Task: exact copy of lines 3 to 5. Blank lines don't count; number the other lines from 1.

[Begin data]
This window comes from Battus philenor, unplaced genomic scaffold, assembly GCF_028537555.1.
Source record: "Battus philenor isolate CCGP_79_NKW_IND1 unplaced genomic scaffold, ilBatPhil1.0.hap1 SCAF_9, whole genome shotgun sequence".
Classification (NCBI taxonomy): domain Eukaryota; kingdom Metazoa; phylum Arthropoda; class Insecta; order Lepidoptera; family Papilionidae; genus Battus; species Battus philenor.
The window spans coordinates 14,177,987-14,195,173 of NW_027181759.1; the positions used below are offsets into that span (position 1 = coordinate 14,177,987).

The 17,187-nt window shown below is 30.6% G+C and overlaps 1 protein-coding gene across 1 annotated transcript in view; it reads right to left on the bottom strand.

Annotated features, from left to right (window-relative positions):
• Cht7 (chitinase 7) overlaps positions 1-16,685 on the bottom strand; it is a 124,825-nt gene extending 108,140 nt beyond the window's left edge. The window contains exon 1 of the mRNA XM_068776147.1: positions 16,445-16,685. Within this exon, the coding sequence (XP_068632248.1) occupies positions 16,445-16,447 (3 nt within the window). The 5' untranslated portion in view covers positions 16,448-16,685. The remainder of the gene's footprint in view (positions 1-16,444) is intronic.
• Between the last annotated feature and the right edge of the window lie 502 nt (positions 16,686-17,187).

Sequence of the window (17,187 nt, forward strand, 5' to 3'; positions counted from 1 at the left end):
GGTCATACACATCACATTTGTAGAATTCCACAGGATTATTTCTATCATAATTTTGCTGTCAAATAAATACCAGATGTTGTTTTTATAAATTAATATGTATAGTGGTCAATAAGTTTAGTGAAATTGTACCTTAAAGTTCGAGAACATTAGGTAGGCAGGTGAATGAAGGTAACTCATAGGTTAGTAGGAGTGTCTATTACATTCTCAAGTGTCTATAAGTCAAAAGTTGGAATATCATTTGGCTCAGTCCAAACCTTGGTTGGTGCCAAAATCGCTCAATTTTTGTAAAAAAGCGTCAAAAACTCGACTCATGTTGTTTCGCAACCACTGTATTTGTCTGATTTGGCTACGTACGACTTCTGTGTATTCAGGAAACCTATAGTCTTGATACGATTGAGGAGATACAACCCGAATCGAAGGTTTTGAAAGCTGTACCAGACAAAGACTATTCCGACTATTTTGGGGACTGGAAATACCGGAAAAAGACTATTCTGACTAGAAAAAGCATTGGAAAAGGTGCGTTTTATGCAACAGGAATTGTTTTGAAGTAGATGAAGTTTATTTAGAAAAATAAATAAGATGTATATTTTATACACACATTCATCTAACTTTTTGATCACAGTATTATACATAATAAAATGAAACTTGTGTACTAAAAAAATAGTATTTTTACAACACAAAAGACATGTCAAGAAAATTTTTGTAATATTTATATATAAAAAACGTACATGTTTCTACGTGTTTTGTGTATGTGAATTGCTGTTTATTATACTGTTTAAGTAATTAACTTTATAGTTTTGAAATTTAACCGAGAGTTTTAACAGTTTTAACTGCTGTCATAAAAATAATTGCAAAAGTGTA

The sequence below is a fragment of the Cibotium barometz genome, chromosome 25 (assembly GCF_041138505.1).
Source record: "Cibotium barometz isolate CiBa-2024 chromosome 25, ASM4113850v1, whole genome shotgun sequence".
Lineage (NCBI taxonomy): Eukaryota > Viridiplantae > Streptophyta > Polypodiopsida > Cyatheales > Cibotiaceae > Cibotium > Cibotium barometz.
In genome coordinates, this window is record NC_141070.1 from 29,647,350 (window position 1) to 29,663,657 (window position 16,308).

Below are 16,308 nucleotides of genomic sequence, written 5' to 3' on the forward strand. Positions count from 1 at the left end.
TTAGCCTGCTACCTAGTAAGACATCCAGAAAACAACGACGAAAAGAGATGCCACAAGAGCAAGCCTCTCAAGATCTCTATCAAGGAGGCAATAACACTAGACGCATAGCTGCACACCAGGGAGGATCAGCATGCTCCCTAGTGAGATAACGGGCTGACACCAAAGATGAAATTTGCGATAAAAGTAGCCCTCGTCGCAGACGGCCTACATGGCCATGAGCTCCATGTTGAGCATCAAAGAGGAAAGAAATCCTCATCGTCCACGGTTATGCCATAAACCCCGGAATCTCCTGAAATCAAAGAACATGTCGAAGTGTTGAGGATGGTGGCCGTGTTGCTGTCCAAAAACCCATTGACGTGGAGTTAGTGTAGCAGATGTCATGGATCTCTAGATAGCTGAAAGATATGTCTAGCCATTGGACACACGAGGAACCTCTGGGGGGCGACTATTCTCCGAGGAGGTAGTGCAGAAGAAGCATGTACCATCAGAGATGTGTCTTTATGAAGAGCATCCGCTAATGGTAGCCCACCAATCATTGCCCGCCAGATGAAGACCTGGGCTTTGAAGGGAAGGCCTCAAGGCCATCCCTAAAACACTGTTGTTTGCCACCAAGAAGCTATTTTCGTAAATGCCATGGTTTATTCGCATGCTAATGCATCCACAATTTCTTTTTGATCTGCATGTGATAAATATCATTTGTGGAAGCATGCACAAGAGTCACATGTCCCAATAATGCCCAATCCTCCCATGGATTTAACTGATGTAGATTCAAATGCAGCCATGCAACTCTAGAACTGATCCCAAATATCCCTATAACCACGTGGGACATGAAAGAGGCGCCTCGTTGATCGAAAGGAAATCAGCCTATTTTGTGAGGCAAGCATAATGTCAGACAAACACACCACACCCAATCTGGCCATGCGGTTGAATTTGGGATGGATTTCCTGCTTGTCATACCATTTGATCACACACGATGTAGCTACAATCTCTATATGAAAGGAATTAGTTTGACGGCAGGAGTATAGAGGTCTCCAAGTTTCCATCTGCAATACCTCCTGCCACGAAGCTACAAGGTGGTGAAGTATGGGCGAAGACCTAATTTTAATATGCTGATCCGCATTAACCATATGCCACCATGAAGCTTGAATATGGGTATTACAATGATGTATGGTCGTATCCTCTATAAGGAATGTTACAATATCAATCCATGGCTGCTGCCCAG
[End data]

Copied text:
Classification (NCBI taxonomy): domain Eukaryota; kingdom Metazoa; phylum Arthropoda; class Insecta; order Lepidoptera; family Papilionidae; genus Battus; species Battus philenor.
The window spans coordinates 14,177,987-14,195,173 of NW_027181759.1; the positions used below are offsets into that span (position 1 = coordinate 14,177,987).

The 17,187-nt window shown below is 30.6% G+C and overlaps 1 protein-coding gene across 1 annotated transcript in view; it reads right to left on the bottom strand.